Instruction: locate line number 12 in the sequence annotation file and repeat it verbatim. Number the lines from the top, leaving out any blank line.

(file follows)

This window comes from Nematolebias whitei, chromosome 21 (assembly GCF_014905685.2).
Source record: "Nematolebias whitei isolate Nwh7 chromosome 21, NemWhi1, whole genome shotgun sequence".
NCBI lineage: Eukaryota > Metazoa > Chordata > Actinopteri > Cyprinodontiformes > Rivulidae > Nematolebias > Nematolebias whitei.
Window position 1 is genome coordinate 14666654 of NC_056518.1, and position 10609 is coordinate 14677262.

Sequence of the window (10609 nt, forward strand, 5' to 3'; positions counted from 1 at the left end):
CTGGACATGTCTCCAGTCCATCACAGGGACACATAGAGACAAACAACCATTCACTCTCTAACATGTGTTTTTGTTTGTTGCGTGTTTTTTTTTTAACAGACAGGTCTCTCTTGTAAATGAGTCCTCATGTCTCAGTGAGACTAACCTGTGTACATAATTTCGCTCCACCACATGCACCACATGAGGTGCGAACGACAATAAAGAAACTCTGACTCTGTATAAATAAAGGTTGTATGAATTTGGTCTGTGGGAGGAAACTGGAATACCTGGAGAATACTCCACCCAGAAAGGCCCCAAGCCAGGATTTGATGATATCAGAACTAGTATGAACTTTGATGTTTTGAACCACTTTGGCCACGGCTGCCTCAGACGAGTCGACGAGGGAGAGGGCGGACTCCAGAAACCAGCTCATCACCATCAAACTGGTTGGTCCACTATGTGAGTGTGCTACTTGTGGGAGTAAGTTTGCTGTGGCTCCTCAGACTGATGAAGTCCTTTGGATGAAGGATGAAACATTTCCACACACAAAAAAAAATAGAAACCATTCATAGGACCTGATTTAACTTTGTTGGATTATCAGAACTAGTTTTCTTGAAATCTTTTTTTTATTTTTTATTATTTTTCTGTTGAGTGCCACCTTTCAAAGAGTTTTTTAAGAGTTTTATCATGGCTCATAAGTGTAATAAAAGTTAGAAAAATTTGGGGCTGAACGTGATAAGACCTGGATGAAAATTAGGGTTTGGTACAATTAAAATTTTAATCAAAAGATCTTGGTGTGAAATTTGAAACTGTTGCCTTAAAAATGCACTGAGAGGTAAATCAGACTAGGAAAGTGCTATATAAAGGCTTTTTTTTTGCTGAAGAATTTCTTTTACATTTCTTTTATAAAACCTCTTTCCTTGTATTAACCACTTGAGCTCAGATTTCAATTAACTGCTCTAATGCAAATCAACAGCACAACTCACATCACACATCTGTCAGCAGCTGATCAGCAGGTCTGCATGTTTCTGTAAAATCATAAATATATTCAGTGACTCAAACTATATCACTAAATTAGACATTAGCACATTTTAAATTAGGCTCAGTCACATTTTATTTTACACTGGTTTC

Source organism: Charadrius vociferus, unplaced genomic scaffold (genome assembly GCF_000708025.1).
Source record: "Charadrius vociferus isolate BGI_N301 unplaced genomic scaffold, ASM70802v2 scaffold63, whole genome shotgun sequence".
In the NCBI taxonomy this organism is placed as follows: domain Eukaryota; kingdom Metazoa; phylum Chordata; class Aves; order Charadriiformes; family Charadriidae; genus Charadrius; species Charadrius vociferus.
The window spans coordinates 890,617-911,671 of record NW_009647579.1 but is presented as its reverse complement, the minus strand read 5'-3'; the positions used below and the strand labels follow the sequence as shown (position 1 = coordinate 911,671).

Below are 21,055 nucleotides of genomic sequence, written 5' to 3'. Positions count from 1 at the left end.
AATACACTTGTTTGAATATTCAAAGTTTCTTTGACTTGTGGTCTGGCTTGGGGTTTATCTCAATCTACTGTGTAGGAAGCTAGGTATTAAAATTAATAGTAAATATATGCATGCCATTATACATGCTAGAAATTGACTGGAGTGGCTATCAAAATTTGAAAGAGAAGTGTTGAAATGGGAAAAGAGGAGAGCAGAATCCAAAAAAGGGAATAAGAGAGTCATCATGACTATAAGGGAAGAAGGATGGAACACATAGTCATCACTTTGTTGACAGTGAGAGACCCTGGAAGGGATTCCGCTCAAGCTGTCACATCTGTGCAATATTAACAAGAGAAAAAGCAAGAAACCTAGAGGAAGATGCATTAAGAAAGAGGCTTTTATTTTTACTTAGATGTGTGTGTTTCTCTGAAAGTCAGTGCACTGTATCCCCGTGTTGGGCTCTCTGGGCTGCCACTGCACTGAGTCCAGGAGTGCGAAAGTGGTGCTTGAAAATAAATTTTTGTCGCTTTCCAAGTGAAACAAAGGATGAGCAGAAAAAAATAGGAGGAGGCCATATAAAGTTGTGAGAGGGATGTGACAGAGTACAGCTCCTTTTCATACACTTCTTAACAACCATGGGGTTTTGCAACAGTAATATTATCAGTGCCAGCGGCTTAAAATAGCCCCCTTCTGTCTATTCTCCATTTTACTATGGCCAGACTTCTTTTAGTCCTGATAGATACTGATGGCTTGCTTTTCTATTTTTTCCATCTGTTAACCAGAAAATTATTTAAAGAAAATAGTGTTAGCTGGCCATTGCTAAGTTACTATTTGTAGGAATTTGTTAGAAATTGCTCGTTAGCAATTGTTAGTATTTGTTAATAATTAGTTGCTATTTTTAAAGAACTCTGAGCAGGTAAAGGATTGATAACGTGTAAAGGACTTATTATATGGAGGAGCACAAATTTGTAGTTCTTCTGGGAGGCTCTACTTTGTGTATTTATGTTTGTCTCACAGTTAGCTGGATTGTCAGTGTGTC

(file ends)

AATACACTTGTTTGAATATTCAAAGTTTCTTTGACTTGTGGTCTGGCTTGGGGTTTATCTCAATCTACTGTGTAGGAAGCTAGGTATTAAAATTAATAGTAAATATATGCATGCCATTATACATGCTAGAAATTGACTGGAGTGGCTATCAAAATTTGAAAGAGAAGTGTTGAAATGGGAAAAGAGGAGAGCAGAATCCAAAAAAGGGAATAAGAGAGTCATCATGACTATAAGGGAAGAAGGATGGAACACATAGTCATCACTTTGTTGACAGTGAGAGACCCTGGAAGGGATTCCGCTCAAGCTGTCACATCTGTGCAATATTAACAAGAGAAAAAGCAAGAAACCTAGAGGAAGATGCATTAAGAAAGAGGCTTTTATTTTTACTTAGATGTGTGTGTTTCTCTGAAAGTCAGTGCACTGTATCCCCGTGTTGGGCTCTCTGGGCTGCCACTGCACTGAGTCCAGGAGTGCGAAAGTGGTGCTTGAAAATAAATTTTTGTCGCTTTCCAAGTGAAACAAAGGATGAGCAGAAAAAAATAGGAGGAGGCCATATAAAGTTGTGAGAGGGATGTGACAGAGTACAGCTCCTTTTCATACACTTCTTAACAACCATGGGGTTTTGCAACAGTAATATTATCAGTGCCAGCGGCTTAAAATAGCCCCCTTCTGTCTATTCTCCATTTTACTATGGCCAGACTTCTTTTAGTCCTGATAGATACTGATGGCTTGCTTTTCTATTTTTTCCATCTGTTAACCAGAAAATTATTTAAAGAAAATAGTGTTAGCTGGCCATTGCTAAGTTACTATTTGTAGGAATTTGTTAGAAATTGCTCGTTAGCAATTGTTAGTATTTGTTAATAATTAGTTGCTATTTTTAAAGAACTCTGAGCAGGTAAAGGATTGATAACGTGTAAAGGACTTATTATATGGAGGAGCACAAATTTGTAGTTCTTCTGGGAGGCTCTACTTTGTGTATTTATGTTTGTCTCACAGTTAGCTGGATTGTCAGTGTGTC